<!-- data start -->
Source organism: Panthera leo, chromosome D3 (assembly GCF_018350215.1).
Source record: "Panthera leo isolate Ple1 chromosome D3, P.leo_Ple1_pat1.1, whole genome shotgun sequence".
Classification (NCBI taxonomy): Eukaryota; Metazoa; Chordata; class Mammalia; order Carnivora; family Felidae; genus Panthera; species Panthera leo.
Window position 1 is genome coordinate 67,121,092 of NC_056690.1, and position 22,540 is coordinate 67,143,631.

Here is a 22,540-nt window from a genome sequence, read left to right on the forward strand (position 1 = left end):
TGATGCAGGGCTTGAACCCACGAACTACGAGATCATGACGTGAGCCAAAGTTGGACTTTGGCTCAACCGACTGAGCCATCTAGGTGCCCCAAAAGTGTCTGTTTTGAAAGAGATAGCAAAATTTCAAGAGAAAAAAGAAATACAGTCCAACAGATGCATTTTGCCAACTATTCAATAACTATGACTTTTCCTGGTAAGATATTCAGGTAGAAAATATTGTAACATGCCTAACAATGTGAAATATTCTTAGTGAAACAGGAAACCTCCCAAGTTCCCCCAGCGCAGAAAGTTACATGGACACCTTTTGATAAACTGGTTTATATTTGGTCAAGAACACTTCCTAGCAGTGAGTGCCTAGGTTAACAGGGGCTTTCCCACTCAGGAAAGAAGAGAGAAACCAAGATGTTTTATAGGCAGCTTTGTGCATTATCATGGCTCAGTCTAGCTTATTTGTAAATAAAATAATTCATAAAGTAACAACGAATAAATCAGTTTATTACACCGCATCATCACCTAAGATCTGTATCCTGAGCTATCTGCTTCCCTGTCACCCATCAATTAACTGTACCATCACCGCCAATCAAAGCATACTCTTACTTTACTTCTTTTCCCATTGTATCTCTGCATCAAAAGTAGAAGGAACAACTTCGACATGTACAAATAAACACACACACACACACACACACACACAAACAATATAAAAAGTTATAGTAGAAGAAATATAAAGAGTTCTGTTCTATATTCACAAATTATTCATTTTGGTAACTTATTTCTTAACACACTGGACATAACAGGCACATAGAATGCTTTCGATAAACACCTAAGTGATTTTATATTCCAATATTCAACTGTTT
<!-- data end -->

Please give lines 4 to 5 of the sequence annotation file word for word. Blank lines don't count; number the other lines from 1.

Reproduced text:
Window position 1 is genome coordinate 67,121,092 of NC_056690.1, and position 22,540 is coordinate 67,143,631.

Here is a 22,540-nt window from a genome sequence, read left to right on the forward strand (position 1 = left end):